If you've ever been interested in marijuana stocks, you've definitely heard of Aphria (APHA). Between its latest earnings report, its intrepid entry into the U.S. craft beer market with its acquisition of Sweetwater Brewing Company late last year, and its ongoing plans to merge with Tilray (TLRY), there's a lot for investors to discuss.
In short, Aphria will become a different company before the end of 2021, and its appeal to investors will change dramatically as a result. But the jury is still out regarding whether the company's issues will be addressed by these upcoming transformative changes. Let's unpack the latest goings-on to get a better idea of whether the stock might be worth a purchase in the future.
Despite progress, profits remain elusive
Unfortunately for its evangelists, Aphria's most recent quarterly earnings report for the period ending Nov. 30 was a mixed bag with several warning signs to keep a close eye on.
Its quarterly revenues grew by 33.1% year over year, and more than 10% compared to the previous quarter. That's noteworthy growth, but its gross profit dropped by 47.5% in the same period. Management attributes the slip to changes in the fair value of its cannabis stored in the inventory. Investors have heard that line before, as it's a common refrain among other companies in the cannabis industry. So, while the drop in gross profit appears frightening, it's a fluctuation that's an unfortunate part of business as usual, not a flashing red light on the company's dashboard.
On a separate note, the company's adjusted gross margin on cannabis also decreased slightly. The reason for this is that Aphria liquidated some of its cannabis inventory at below cost while downscaling the production capacity of one of its cultivation facilities. That's bad news, because it suggests that Aphria is slipping further from reaching consistent profitability even while reducing its output to match demand. Similarly, its gross margin on cannabis distribution eroded by a small amount. There is a silver lining to these clouds, though: Its cultivation cost per gram of cannabis decreased from $0.87 to $0.79 in the most recent quarter, so some of its key financial metrics are still trending in the right direction.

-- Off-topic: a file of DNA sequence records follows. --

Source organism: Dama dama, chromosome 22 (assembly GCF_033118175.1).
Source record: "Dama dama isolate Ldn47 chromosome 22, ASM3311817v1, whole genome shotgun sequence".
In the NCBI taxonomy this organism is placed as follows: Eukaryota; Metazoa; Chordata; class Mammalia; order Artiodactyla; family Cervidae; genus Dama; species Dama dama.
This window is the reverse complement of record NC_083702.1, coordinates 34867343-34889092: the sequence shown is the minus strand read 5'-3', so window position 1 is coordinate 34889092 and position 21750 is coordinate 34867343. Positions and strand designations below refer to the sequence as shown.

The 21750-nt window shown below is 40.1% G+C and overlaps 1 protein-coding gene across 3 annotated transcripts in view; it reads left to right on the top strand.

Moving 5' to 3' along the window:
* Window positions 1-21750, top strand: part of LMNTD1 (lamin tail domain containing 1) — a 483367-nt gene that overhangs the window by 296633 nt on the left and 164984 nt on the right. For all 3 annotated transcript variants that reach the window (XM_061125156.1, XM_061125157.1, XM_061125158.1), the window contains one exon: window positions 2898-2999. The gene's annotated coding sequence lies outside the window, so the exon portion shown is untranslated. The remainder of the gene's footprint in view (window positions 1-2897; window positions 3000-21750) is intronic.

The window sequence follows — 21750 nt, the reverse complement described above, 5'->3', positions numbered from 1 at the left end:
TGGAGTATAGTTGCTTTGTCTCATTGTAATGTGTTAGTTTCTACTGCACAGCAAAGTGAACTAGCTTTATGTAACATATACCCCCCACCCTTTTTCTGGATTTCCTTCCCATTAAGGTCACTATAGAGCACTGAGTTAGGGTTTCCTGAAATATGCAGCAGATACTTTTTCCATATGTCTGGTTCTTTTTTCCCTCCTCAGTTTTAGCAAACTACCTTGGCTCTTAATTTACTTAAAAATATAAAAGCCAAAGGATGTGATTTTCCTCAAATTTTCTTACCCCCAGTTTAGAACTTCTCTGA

Continuing with the brighter side, Aphria also reported its first income from alcoholic beverage sales in the U.S. While it only brought in CA $880,000, the segment is already helping to shore up the company's earnings. Investors will need to wait until next quarter to see how much growth to expect from the alcoholic beverage segment moving forward.
Will the merger with Tilray cause the stock to soar?
Perhaps the largest reason to be talking about Aphria is the fact that its planned merger with Tilray is looming closer and closer. The deal should be wrapped up sometime in the second quarter of this year, assuming that the companies get the green light from regulators.
Aphria's shareholders will get .83 shares of Tilray for each of their holdings, and the entire transaction will be a stock-for-stock combination. When everything is done, the new entity will be the largest cannabis company in North America, with revenue in excess of CAD $870 million. But it won't be in the black right away, as neither of the two constituents are anywhere near profitable right now.
Management has touted Aphria's growing earnings before interest, taxation, depreciation, and amortization (EBITDA) as one of the drivers of the new entity's growth for shareholders. Even with the predicted $78 million in pre-tax annual cost synergies from the merger, the company will still need to make significant progress if it wants to wow investors.
What should investors do?
I think that Aphria and Tilray are going to become the apex competitor in the marijuana industry over the next few years. But if you're considering starting a new position in Aphria, you should probably wait until after it completes its merger with Tilray. In fact, I'd go as far as to say that you should hold off until the post-merger Tilray has reported a quarter or two of earnings that reflect continued EBITDA growth. In other words, make sure that management's promises about cost synergies start to become reality before buying the stock.